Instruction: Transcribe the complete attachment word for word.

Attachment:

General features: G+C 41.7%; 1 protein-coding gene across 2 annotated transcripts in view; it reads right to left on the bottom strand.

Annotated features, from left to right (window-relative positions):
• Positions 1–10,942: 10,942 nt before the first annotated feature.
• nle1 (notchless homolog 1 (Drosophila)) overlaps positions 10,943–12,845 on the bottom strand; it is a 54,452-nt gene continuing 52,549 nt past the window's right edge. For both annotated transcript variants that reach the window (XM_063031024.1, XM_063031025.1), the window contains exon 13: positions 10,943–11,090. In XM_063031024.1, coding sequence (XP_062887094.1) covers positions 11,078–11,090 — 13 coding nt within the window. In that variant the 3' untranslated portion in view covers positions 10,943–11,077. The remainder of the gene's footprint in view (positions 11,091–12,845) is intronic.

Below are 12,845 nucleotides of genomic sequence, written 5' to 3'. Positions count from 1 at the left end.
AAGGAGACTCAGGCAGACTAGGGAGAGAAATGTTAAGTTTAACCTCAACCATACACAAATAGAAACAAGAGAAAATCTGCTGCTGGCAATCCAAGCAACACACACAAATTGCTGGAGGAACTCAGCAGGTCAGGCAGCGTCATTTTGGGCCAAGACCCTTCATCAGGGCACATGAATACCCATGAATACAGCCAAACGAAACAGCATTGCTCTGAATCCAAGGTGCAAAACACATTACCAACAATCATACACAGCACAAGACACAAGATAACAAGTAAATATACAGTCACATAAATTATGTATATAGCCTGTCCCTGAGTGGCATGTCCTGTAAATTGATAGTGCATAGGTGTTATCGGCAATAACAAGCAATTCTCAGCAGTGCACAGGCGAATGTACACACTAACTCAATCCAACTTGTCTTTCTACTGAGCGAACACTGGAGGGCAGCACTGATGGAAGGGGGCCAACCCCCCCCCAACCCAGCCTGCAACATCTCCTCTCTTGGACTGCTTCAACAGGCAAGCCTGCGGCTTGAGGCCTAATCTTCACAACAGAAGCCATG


General features: G+C 41.7%; 1 protein-coding gene across 2 annotated transcripts in view; it reads right to left on the bottom strand.

Annotated features, from left to right (window-relative positions):
• Positions 1–10,942: 10,942 nt before the first annotated feature.
• nle1 (notchless homolog 1 (Drosophila)) overlaps positions 10,943–12,845 on the bottom strand; it is a 54,452-nt gene continuing 52,549 nt past the window's right edge. For both annotated transcript variants that reach the window (XM_063031024.1, XM_063031025.1), the window contains exon 13: positions 10,943–11,090. In XM_063031024.1, coding sequence (XP_062887094.1) covers positions 11,078–11,090 — 13 coding nt within the window. In that variant the 3' untranslated portion in view covers positions 10,943–11,077. The remainder of the gene's footprint in view (positions 11,091–12,845) is intronic.

Below are 12,845 nucleotides of genomic sequence, written 5' to 3'. Positions count from 1 at the left end.
AAGGAGACTCAGGCAGACTAGGGAGAGAAATGTTAAGTTTAACCTCAACCATACACAAATAGAAACAAGAGAAAATCTGCTGCTGGCAATCCAAGCAACACACACAAATTGCTGGAGGAACTCAGCAGGTCAGGCAGCGTCATTTTGGGCCAAGACCCTTCATCAGGGCACATGAATACCCATGAATACAGCCAAACGAAACAGCATTGCTCTGAATCCAAGGTGCAAAACACATTACCAACAATCATACACAGCACAAGACACAAGATAACAAGTAAATATACAGTCACATAAATTATGTATATAGCCTGTCCCTGAGTGGCATGTCCTGTAAATTGATAGTGCATAGGTGTTATCGGCAATAACAAGCAATTCTCAGCAGTGCACAGGCGAATGTACACACTAACTCAATCCAACTTGTCTTTCTACTGAGCGAACACTGGAGGGCAGCACTGATGGAAGGGGGCCAACCCCCCCCCAACCCAGCCTGCAACATCTCCTCTCTTGGACTGCTTCAACAGGCAAGCCTGCGGCTTGAGGCCTAATCTTCACAACAGAAGCCATG